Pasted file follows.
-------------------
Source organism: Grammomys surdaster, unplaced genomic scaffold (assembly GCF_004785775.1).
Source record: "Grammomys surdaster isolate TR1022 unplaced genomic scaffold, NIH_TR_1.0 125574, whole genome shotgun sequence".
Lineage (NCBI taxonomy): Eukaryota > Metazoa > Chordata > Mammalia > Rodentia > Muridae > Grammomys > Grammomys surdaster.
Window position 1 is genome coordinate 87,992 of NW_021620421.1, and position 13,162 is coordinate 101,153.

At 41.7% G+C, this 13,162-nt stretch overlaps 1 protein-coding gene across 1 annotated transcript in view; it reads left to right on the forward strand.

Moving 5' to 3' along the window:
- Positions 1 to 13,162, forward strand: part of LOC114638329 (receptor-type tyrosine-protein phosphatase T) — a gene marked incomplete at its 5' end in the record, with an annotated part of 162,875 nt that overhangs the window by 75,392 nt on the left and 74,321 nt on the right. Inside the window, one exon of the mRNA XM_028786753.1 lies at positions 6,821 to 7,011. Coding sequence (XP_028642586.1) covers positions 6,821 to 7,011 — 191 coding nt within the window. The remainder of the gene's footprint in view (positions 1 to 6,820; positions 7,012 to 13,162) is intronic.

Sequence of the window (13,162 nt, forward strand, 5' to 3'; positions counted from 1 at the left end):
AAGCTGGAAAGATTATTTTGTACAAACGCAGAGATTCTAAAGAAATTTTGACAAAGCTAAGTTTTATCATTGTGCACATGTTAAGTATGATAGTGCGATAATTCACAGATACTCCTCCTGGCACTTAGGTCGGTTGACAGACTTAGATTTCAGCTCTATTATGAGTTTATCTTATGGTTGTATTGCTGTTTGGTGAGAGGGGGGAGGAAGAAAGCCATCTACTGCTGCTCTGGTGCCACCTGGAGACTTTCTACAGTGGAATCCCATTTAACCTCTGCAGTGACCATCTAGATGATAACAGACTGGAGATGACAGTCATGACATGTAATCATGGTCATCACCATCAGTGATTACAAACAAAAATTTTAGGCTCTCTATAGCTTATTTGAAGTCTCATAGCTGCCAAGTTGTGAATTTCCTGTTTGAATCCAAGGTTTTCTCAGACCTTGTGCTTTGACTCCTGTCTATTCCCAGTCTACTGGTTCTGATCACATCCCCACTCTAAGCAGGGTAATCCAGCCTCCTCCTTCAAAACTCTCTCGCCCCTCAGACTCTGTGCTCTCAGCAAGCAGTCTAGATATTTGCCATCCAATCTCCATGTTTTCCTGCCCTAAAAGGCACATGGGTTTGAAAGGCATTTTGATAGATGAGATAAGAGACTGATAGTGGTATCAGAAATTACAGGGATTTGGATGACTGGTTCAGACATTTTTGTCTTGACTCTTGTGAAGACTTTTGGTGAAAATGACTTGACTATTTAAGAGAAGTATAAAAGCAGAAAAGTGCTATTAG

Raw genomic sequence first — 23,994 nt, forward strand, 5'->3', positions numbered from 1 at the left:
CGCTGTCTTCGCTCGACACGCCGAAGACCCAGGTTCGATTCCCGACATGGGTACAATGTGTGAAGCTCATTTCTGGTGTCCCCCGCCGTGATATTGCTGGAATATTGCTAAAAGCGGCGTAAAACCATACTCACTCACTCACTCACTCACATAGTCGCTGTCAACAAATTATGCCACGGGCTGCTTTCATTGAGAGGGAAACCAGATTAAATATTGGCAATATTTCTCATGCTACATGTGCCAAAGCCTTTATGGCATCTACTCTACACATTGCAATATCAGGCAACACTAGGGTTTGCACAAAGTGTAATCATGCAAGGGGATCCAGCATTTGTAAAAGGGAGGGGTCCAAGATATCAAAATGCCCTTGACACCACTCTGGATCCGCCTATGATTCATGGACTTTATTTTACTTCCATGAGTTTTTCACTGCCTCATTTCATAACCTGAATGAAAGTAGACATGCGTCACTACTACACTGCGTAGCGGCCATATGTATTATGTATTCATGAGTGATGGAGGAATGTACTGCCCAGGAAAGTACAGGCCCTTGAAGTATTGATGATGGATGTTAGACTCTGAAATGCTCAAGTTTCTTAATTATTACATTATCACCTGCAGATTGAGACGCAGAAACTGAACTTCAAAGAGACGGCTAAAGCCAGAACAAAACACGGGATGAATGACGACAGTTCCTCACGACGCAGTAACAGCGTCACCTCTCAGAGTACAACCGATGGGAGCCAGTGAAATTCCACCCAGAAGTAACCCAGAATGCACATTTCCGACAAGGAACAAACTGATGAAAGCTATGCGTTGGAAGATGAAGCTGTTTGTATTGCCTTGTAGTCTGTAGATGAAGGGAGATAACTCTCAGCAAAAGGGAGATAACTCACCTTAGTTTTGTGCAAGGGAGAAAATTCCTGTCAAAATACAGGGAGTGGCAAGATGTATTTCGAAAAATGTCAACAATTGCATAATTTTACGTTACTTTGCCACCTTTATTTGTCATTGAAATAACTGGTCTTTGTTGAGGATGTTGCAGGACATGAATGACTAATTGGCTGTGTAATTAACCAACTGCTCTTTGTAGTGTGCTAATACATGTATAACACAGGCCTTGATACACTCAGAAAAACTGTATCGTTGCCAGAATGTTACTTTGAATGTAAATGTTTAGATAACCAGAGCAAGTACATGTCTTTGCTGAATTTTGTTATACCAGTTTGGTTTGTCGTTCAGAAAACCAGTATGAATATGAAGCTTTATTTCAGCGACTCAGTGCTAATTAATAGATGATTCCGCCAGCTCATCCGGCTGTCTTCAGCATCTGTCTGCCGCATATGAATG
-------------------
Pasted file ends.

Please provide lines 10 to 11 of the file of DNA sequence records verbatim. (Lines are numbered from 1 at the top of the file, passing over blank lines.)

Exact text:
Raw genomic sequence first — 23,994 nt, forward strand, 5'->3', positions numbered from 1 at the left:
CGCTGTCTTCGCTCGACACGCCGAAGACCCAGGTTCGATTCCCGACATGGGTACAATGTGTGAAGCTCATTTCTGGTGTCCCCCGCCGTGATATTGCTGGAATATTGCTAAAAGCGGCGTAAAACCATACTCACTCACTCACTCACTCACATAGTCGCTGTCAACAAATTATGCCACGGGCTGCTTTCATTGAGAGGGAAACCAGATTAAATATTGGCAATATTTCTCATGCTACATGTGCCAAAGCCTTTATGGCATCTACTCTACACATTGCAATATCAGGCAACACTAGGGTTTGCACAAAGTGTAATCATGCAAGGGGATCCAGCATTTGTAAAAGGGAGGGGTCCAAGATATCAAAATGCCCTTGACACCACTCTGGATCCGCCTATGATTCATGGACTTTATTTTACTTCCATGAGTTTTTCACTGCCTCATTTCATAACCTGAATGAAAGTAGACATGCGTCACTACTACACTGCGTAGCGGCCATATGTATTATGTATTCATGAGTGATGGAGGAATGTACTGCCCAGGAAAGTACAGGCCCTTGAAGTATTGATGATGGATGTTAGACTCTGAAATGCTCAAGTTTCTTAATTATTACATTATCACCTGCAGATTGAGACGCAGAAACTGAACTTCAAAGAGACGGCTAAAGCCAGAACAAAACACGGGATGAATGACGACAGTTCCTCACGACGCAGTAACAGCGTCACCTCTCAGAGTACAACCGATGGGAGCCAGTGAAATTCCACCCAGAAGTAACCCAGAATGCACATTTCCGACAAGGAACAAACTGATGAAAGCTATGCGTTGGAAGATGAAGCTGTTTGTATTGCCTTGTAGTCTGTAGATGAAGGGAGATAACTCTCAGCAAAAGGGAGATAACTCACCTTAGTTTTGTGCAAGGGAGAAAATTCCTGTCAAAATACAGGGAGTGGCAAGATGTATTTCGAAAAATGTCAACAATTGCATAATTTTACGTTACTTTGCCACCTTTATTTGTCATTGAAATAACTGGTCTTTGTTGAGGATGTTGCAGGACATGAATGACTAATTGGCTGTGTAATTAACCAACTGCTCTTTGTAGTGTGCTAATACATGTATAACACAGGCCTTGATACACTCAGAAAAACTGTATCGTTGCCAGAATGTTACTTTGAATGTAAATGTTTAGATAACCAGAGCAAGTACATGTCTTTGCTGAATTTTGTTATACCAGTTTGGTTTGTCGTTCAGAAAACCAGTATGAATATGAAGCTTTATTTCAGCGACTCAGTGCTAATTAATAGATGATTCCGCCAGCTCATCCGGCTGTCTTCAGCATCTGTCTGCCGCATATGAATG